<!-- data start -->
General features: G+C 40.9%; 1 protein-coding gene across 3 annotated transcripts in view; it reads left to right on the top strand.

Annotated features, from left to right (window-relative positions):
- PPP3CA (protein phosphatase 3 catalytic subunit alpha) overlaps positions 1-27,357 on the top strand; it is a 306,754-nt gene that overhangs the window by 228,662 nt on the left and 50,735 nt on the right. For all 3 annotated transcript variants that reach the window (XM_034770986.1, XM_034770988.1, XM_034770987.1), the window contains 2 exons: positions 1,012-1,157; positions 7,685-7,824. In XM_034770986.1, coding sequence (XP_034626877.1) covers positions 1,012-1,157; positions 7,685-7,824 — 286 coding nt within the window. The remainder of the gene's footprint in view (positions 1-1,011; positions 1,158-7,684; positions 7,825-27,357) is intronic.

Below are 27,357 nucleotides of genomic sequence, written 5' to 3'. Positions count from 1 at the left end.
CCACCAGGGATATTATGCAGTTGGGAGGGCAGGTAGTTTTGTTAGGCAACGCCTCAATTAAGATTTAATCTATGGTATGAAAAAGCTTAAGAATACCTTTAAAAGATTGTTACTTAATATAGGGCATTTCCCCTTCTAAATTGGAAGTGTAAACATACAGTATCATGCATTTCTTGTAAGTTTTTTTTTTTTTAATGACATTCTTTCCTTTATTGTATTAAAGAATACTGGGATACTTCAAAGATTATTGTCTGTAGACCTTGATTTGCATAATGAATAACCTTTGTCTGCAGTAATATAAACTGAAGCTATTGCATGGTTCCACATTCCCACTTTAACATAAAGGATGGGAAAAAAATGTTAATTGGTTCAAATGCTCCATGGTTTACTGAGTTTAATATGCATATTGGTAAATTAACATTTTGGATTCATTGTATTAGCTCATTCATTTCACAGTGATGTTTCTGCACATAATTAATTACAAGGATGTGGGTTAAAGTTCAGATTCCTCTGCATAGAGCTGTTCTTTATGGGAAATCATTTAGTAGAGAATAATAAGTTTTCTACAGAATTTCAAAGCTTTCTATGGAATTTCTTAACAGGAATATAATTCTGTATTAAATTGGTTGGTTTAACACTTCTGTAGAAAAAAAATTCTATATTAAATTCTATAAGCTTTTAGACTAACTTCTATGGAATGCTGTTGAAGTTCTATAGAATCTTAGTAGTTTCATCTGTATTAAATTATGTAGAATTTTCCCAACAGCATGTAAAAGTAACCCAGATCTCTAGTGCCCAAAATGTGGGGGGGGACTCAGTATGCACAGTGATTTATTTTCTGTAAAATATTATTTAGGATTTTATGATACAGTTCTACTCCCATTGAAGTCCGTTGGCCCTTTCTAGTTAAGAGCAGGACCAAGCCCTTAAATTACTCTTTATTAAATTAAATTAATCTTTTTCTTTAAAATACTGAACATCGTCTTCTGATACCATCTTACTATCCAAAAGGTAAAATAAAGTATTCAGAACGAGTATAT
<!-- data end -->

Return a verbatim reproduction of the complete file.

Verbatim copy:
General features: G+C 40.9%; 1 protein-coding gene across 3 annotated transcripts in view; it reads left to right on the top strand.

Annotated features, from left to right (window-relative positions):
- PPP3CA (protein phosphatase 3 catalytic subunit alpha) overlaps positions 1-27,357 on the top strand; it is a 306,754-nt gene that overhangs the window by 228,662 nt on the left and 50,735 nt on the right. For all 3 annotated transcript variants that reach the window (XM_034770986.1, XM_034770988.1, XM_034770987.1), the window contains 2 exons: positions 1,012-1,157; positions 7,685-7,824. In XM_034770986.1, coding sequence (XP_034626877.1) covers positions 1,012-1,157; positions 7,685-7,824 — 286 coding nt within the window. The remainder of the gene's footprint in view (positions 1-1,011; positions 1,158-7,684; positions 7,825-27,357) is intronic.

Below are 27,357 nucleotides of genomic sequence, written 5' to 3'. Positions count from 1 at the left end.
CCACCAGGGATATTATGCAGTTGGGAGGGCAGGTAGTTTTGTTAGGCAACGCCTCAATTAAGATTTAATCTATGGTATGAAAAAGCTTAAGAATACCTTTAAAAGATTGTTACTTAATATAGGGCATTTCCCCTTCTAAATTGGAAGTGTAAACATACAGTATCATGCATTTCTTGTAAGTTTTTTTTTTTTTAATGACATTCTTTCCTTTATTGTATTAAAGAATACTGGGATACTTCAAAGATTATTGTCTGTAGACCTTGATTTGCATAATGAATAACCTTTGTCTGCAGTAATATAAACTGAAGCTATTGCATGGTTCCACATTCCCACTTTAACATAAAGGATGGGAAAAAAATGTTAATTGGTTCAAATGCTCCATGGTTTACTGAGTTTAATATGCATATTGGTAAATTAACATTTTGGATTCATTGTATTAGCTCATTCATTTCACAGTGATGTTTCTGCACATAATTAATTACAAGGATGTGGGTTAAAGTTCAGATTCCTCTGCATAGAGCTGTTCTTTATGGGAAATCATTTAGTAGAGAATAATAAGTTTTCTACAGAATTTCAAAGCTTTCTATGGAATTTCTTAACAGGAATATAATTCTGTATTAAATTGGTTGGTTTAACACTTCTGTAGAAAAAAAATTCTATATTAAATTCTATAAGCTTTTAGACTAACTTCTATGGAATGCTGTTGAAGTTCTATAGAATCTTAGTAGTTTCATCTGTATTAAATTATGTAGAATTTTCCCAACAGCATGTAAAAGTAACCCAGATCTCTAGTGCCCAAAATGTGGGGGGGGACTCAGTATGCACAGTGATTTATTTTCTGTAAAATATTATTTAGGATTTTATGATACAGTTCTACTCCCATTGAAGTCCGTTGGCCCTTTCTAGTTAAGAGCAGGACCAAGCCCTTAAATTACTCTTTATTAAATTAAATTAATCTTTTTCTTTAAAATACTGAACATCGTCTTCTGATACCATCTTACTATCCAAAAGGTAAAATAAAGTATTCAGAACGAGTATAT